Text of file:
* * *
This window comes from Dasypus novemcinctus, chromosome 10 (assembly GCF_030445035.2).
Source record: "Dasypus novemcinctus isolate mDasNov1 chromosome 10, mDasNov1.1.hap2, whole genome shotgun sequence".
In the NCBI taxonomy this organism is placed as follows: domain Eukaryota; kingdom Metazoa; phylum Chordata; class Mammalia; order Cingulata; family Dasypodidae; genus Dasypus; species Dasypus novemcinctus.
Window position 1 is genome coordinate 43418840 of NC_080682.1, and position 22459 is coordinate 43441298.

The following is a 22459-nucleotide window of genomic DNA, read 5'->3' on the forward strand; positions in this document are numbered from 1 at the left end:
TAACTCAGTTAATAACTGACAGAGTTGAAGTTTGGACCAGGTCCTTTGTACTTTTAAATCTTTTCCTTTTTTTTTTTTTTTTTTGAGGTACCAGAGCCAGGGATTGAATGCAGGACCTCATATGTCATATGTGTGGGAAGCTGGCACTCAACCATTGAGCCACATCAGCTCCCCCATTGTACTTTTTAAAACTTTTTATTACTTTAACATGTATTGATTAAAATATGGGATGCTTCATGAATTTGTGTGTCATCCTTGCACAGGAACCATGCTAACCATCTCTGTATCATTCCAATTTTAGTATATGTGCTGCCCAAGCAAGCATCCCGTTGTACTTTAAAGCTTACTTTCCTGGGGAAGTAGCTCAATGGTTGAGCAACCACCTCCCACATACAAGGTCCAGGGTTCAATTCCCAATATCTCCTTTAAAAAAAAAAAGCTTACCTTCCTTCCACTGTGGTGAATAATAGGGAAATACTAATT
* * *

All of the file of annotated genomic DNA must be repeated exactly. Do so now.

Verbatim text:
This window comes from Dasypus novemcinctus, chromosome 10 (assembly GCF_030445035.2).
Source record: "Dasypus novemcinctus isolate mDasNov1 chromosome 10, mDasNov1.1.hap2, whole genome shotgun sequence".
In the NCBI taxonomy this organism is placed as follows: domain Eukaryota; kingdom Metazoa; phylum Chordata; class Mammalia; order Cingulata; family Dasypodidae; genus Dasypus; species Dasypus novemcinctus.
Window position 1 is genome coordinate 43418840 of NC_080682.1, and position 22459 is coordinate 43441298.

The following is a 22459-nucleotide window of genomic DNA, read 5'->3' on the forward strand; positions in this document are numbered from 1 at the left end:
TAACTCAGTTAATAACTGACAGAGTTGAAGTTTGGACCAGGTCCTTTGTACTTTTAAATCTTTTCCTTTTTTTTTTTTTTTTTTGAGGTACCAGAGCCAGGGATTGAATGCAGGACCTCATATGTCATATGTGTGGGAAGCTGGCACTCAACCATTGAGCCACATCAGCTCCCCCATTGTACTTTTTAAAACTTTTTATTACTTTAACATGTATTGATTAAAATATGGGATGCTTCATGAATTTGTGTGTCATCCTTGCACAGGAACCATGCTAACCATCTCTGTATCATTCCAATTTTAGTATATGTGCTGCCCAAGCAAGCATCCCGTTGTACTTTAAAGCTTACTTTCCTGGGGAAGTAGCTCAATGGTTGAGCAACCACCTCCCACATACAAGGTCCAGGGTTCAATTCCCAATATCTCCTTTAAAAAAAAAAAGCTTACCTTCCTTCCACTGTGGTGAATAATAGGGAAATACTAATT